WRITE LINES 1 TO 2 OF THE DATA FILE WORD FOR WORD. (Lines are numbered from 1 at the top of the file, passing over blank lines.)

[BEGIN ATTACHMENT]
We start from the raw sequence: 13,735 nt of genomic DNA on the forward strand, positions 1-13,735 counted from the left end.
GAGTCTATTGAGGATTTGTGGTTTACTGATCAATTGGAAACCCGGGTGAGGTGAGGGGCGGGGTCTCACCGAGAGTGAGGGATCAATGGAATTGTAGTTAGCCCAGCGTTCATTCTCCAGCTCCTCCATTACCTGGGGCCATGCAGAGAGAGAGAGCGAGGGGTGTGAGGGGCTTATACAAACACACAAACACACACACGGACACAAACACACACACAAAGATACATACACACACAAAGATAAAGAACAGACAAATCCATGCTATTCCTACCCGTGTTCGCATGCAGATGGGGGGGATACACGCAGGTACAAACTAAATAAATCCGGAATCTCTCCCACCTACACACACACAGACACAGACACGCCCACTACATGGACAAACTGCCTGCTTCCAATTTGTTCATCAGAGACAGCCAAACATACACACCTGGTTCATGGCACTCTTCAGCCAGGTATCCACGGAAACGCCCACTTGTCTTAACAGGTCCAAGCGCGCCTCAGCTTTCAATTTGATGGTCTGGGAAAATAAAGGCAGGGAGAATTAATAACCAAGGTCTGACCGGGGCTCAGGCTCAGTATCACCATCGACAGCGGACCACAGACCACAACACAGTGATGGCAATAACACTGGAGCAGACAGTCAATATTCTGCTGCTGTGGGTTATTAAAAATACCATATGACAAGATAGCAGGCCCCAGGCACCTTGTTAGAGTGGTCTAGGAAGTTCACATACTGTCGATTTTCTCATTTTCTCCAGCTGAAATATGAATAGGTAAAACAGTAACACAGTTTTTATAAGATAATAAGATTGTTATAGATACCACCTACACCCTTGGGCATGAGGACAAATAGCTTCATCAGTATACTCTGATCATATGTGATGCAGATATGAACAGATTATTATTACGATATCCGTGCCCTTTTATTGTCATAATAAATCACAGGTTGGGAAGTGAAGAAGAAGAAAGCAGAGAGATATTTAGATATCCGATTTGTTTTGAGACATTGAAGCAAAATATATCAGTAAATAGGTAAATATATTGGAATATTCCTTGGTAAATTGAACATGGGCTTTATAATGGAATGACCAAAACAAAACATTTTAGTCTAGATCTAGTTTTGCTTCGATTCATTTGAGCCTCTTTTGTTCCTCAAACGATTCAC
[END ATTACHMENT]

We start from the raw sequence: 13,735 nt of genomic DNA on the forward strand, positions 1-13,735 counted from the left end.
GAGTCTATTGAGGATTTGTGGTTTACTGATCAATTGGAAACCCGGGTGAGGTGAGGGGCGGGGTCTCACCGAGAGTGAGGGATCAATGGAATTGTAGTTAGCCCAGCGTTCATTCTCCAGCTCCTCCATTACCTGGGGCCATGCAGAGAGAGAGAGCGAGGGGTGTGAGGGGCTTATACAAACACACAAACACACACACGGACACAAACACACACACAAAGATACATACACACACAAAGATAAAGAACAGACAAATCCATGCTATTCCTACCCGTGTTCGCATGCAGATGGGGGGGATACACGCAGGTACAAACTAAATAAATCCGGAATCTCTCCCACCTACACACACACAGACACAGACACGCCCACTACATGGACAAACTGCCTGCTTCCAATTTGTTCATCAGAGACAGCCAAACATACACACCTGGTTCATGGCACTCTTCAGCCAGGTATCCACGGAAACGCCCACTTGTCTTAACAGGTCCAAGCGCGCCTCAGCTTTCAATTTGATGGTCTGGGAAAATAAAGGCAGGGAGAATTAATAACCAAGGTCTGACCGGGGCTCAGGCTCAGTATCACCATCGACAGCGGACCACAGACCACAACACAGTGATGGCAATAACACTGGAGCAGACAGTCAATATTCTGCTGCTGTGGGTTATTAAAAATACCATATGACAAGATAGCAGGCCCCAGGCACCTTGTTAGAGTGGTCTAGGAAGTTCACATACTGTCGATTTTCTCATTTTCTCCAGCTGAAATATGAATAGGTAAAACAGTAACACAGTTTTTATAAGATAATAAGATTGTTATAGATACCACCTACACCCTTGGGCATGAGGACAAATAGCTTCATCAGTATACTCTGATCATATGTGATGCAGATATGAACAGATTATTATTACGATATCCGTGCCCTTTTATTGTCATAATAAATCACAGGTTGGGAAGTGAAGAAGAAGAAAGCAGAGAGATATTTAGATATCCGATTTGTTTTGAGACATTGAAGCAAAATATATCAGTAAATAGGTAAATATATTGGAATATTCCTTGGTAAATTGAACATGGGCTTTATAATGGAATGACCAAAACAAAACATTTTAGTCTAGATCTAGTTTTGCTTCGATTCATTTGAGCCTCTTTTGTTCCTCAAACGATTCAC